Nursing homes dominate OSHA's hazard list

800 will receive comprehensive inspections

Twenty-eight hospitals and about 800 nursing homes will receive comprehensive inspections from the U.S. Occupational Health and Safety Administration (OSHA) because of high injury rates.

Nursing homes represent about 16% of the total high-hazard workplaces that have been selected for targeted inspection — and that is half of the number eligible for greater scrutiny. OSHA reduces the number of nursing home inspections by half because they would be overrepresented in the 5,000 inspections, explains Tom Galassi, MPH, CIH, deputy director of OSHA's Directorate of Enforcement Programs.

The high profile of nursing homes among high-hazard workplaces in the past is due to their overall number, says Dave Schmidt, chief of the division of data analysis. Some 17,000 of the 80,000 employers surveyed for the site-specific targeting program were nursing homes, he says.

But nursing homes also are hazardous because of resident handling injuries.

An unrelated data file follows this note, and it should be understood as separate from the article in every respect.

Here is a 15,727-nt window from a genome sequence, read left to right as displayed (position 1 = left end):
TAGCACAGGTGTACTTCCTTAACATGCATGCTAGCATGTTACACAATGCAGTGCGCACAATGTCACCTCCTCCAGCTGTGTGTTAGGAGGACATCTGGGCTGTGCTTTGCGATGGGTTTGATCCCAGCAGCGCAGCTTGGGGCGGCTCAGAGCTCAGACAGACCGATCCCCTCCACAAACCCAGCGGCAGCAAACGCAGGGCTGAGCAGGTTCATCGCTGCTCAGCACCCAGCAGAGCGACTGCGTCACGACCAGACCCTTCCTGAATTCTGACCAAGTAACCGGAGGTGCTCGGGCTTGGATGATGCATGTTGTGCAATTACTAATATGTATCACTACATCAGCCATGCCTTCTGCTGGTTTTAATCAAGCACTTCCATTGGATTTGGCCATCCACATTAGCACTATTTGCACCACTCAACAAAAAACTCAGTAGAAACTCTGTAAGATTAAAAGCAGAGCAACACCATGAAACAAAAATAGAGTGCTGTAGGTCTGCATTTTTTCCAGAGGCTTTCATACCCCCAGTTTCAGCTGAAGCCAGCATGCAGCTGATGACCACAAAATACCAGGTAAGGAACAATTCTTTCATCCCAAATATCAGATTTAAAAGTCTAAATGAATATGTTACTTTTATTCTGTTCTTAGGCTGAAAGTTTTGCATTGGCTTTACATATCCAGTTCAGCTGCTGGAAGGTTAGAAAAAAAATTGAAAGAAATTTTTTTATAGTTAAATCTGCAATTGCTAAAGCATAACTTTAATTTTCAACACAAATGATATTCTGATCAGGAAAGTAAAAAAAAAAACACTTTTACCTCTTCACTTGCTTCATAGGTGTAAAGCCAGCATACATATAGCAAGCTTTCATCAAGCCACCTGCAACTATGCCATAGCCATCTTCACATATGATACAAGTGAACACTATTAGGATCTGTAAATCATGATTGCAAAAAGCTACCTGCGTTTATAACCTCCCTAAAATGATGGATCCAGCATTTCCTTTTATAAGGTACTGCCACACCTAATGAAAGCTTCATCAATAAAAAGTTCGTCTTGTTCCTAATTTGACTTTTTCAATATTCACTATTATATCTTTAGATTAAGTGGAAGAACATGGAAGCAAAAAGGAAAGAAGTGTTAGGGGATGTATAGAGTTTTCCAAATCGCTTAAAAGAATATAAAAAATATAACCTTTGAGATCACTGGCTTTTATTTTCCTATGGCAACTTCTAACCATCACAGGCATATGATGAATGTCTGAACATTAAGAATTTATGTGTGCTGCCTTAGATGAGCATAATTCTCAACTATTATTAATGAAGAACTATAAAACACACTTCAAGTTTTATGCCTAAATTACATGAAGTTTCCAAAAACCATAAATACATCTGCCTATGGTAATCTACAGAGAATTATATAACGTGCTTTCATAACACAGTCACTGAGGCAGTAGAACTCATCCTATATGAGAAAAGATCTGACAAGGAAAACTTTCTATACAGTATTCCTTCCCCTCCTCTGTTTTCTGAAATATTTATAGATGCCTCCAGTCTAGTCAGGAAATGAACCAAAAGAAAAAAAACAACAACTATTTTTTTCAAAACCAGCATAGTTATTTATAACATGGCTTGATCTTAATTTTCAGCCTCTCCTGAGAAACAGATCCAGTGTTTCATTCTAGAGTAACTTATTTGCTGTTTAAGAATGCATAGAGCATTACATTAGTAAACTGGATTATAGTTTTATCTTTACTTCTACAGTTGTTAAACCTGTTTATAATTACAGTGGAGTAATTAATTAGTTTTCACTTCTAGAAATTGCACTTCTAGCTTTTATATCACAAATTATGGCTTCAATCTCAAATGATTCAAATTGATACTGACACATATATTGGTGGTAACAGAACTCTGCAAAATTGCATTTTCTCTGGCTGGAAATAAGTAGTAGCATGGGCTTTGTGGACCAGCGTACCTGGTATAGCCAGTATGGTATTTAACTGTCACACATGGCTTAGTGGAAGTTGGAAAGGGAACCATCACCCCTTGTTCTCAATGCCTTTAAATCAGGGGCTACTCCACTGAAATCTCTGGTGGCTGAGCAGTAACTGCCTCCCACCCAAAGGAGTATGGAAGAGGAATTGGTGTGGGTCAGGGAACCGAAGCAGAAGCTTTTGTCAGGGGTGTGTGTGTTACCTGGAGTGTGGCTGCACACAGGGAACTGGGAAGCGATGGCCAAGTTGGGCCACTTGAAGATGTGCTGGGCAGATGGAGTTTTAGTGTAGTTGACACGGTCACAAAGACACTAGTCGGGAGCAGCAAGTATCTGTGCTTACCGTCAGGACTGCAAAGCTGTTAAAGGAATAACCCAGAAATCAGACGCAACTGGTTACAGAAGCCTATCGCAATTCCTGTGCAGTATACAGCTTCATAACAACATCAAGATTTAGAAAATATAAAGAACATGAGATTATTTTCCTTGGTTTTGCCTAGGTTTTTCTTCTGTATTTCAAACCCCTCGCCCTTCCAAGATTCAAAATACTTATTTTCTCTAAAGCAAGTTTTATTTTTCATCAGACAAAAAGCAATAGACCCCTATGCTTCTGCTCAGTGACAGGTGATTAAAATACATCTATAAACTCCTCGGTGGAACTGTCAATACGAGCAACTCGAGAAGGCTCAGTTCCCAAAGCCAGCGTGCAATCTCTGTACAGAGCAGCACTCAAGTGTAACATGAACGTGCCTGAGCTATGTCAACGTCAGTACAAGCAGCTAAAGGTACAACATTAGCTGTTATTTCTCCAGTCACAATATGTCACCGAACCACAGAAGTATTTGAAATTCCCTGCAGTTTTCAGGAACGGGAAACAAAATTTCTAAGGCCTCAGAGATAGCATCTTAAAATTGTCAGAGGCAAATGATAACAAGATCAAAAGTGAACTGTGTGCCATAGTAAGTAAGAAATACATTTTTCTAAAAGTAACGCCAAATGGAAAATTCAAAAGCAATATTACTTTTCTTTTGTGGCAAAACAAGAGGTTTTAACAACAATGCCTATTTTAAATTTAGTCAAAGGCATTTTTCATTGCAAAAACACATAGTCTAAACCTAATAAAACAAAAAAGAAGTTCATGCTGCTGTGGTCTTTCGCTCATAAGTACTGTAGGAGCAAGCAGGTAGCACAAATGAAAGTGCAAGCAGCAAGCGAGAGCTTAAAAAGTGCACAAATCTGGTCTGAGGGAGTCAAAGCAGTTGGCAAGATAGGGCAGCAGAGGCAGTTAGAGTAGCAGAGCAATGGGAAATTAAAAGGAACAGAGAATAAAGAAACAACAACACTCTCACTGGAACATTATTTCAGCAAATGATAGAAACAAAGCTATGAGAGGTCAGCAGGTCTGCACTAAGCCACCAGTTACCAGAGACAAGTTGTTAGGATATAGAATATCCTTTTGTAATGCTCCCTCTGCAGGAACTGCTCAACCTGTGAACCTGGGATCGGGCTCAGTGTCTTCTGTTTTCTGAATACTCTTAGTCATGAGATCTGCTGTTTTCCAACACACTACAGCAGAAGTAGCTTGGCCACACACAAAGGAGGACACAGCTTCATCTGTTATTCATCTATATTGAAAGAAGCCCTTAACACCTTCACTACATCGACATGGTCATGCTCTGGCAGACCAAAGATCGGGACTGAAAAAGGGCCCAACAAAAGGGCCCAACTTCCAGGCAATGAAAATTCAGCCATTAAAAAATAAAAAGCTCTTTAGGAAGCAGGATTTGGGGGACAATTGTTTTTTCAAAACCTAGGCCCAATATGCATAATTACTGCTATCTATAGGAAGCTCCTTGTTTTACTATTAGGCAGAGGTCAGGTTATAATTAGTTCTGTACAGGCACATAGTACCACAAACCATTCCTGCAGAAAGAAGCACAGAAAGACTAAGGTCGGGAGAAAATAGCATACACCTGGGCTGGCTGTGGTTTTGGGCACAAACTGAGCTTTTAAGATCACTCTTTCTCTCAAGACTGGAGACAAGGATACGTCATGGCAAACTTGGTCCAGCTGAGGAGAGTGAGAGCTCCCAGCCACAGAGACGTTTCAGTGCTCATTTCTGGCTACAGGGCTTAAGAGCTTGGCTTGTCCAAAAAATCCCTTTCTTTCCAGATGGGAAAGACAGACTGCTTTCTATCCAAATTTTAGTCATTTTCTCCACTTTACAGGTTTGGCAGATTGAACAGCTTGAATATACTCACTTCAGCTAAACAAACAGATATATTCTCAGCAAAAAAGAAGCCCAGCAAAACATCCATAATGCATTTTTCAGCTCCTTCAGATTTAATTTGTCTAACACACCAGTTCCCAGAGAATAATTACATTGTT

To be on the primary inspection list, employers reported a rate of 12 or more injuries or illnesses that resulted in days away from work, restricted work activity, or job transfer (DART) for every 100 full-time workers.

The DART rate for nursing homes is 6.3, compared to 2.6 for general industry. Sites on the targeted inspection list have a DART rate of 12 or higher or a "Days Away from Work [due to] Injury and Illness" rate of 9 or higher.

Since OSHA began using the general-duty clause — which requires employers to maintain a workplace free of recognized hazards that could cause serious harm — as an ergonomics enforcement tool, the agency has issued 16 citations. Ten of them were given to nursing homes; no hospitals have received a citation.

But according to Galassi, the enforcement actions and the targeted inspections, along with patient handling guidelines geared toward nursing homes, have led employers to respond to the hazard.

"We think we're getting some buy-in from the industry and recognition and agreement that resident handling problems can be addressed through engineering controls and work practices," he adds.